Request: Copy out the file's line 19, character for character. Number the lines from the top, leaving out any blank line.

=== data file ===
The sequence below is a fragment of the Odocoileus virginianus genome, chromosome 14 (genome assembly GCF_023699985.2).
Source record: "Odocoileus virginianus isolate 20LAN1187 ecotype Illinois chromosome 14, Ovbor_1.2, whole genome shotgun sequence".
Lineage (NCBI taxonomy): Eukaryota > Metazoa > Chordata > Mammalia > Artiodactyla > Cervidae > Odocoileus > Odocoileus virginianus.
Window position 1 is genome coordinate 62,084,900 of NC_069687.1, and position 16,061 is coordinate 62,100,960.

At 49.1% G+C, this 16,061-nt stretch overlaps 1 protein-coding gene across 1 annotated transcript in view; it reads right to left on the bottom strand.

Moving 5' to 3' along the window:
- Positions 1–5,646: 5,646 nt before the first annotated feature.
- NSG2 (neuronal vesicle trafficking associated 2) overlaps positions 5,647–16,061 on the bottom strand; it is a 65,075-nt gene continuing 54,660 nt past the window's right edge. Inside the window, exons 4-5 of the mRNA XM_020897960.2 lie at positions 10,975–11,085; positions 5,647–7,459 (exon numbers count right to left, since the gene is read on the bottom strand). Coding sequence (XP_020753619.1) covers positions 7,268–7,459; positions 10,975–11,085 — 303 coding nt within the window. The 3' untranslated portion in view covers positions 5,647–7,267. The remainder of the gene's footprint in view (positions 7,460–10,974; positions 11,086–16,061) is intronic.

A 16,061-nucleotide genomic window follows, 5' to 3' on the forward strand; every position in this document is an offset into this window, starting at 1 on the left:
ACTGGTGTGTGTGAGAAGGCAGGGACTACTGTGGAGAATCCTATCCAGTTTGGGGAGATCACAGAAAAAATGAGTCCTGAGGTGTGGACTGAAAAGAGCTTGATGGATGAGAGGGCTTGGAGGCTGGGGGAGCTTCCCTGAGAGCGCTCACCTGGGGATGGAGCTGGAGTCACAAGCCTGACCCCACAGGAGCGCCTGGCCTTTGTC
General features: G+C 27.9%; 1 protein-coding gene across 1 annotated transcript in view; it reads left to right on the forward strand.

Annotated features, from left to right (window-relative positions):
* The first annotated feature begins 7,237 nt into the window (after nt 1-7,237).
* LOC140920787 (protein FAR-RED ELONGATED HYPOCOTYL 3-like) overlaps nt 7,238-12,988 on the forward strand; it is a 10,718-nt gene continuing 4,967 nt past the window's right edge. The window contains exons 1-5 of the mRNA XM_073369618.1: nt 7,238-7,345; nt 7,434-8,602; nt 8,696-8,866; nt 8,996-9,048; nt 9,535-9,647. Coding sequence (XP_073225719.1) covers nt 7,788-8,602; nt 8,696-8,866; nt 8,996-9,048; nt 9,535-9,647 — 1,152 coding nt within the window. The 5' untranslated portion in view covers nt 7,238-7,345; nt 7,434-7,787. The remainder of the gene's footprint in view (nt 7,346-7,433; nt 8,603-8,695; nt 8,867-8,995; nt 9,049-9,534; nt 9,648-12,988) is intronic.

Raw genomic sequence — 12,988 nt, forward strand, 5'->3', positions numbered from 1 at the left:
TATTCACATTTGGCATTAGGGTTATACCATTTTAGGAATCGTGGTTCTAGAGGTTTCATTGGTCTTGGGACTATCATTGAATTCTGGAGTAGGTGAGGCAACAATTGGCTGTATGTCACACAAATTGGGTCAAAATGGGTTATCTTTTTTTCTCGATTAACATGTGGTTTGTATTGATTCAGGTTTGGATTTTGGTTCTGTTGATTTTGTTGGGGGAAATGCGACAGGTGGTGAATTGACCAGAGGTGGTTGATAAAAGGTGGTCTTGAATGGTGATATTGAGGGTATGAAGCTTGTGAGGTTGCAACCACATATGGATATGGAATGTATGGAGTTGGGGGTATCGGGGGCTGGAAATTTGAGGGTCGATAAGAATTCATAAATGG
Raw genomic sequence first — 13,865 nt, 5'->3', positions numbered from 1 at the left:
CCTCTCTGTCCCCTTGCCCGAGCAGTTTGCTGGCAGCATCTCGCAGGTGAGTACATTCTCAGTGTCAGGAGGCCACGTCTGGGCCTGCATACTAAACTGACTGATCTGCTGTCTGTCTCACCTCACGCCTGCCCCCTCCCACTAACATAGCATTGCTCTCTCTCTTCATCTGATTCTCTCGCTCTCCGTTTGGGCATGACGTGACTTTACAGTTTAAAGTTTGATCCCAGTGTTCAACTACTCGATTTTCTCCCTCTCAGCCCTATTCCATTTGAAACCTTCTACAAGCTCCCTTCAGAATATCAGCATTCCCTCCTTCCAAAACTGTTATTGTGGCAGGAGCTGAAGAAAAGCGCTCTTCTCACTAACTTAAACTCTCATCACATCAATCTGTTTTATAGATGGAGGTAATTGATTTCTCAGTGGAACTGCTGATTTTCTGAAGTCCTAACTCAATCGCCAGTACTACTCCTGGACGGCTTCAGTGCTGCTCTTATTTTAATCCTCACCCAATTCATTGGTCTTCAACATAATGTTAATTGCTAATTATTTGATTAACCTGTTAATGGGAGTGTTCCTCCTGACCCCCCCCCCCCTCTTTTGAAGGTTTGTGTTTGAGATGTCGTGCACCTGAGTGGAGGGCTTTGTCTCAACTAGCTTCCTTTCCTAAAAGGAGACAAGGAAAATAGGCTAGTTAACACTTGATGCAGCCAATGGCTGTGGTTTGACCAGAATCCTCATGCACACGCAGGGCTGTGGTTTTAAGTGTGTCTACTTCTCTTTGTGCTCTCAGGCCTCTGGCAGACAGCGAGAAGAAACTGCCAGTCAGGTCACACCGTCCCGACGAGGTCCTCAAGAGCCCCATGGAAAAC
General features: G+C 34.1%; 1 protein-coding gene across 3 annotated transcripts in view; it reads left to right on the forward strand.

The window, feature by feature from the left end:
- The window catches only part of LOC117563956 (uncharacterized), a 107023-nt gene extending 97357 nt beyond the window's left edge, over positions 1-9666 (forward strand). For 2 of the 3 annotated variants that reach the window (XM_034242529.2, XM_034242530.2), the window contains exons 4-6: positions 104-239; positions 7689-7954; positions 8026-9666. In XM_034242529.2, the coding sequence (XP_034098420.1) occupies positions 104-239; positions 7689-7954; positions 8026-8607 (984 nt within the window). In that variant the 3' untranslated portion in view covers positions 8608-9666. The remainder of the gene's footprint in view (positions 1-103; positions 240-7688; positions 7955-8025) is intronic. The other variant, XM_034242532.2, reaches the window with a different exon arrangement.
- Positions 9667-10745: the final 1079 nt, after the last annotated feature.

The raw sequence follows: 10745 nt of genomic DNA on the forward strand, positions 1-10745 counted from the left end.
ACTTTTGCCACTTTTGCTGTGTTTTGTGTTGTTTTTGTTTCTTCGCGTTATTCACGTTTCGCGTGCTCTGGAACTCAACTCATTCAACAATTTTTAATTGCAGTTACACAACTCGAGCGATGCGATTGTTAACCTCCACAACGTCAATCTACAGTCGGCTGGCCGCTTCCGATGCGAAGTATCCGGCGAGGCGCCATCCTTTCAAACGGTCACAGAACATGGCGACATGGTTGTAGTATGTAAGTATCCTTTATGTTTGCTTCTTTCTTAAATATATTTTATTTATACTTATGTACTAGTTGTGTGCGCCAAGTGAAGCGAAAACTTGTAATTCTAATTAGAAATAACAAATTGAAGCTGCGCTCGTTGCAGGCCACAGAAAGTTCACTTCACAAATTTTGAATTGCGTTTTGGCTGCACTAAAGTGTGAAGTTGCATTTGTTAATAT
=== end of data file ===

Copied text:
General features: G+C 34.1%; 1 protein-coding gene across 3 annotated transcripts in view; it reads left to right on the forward strand.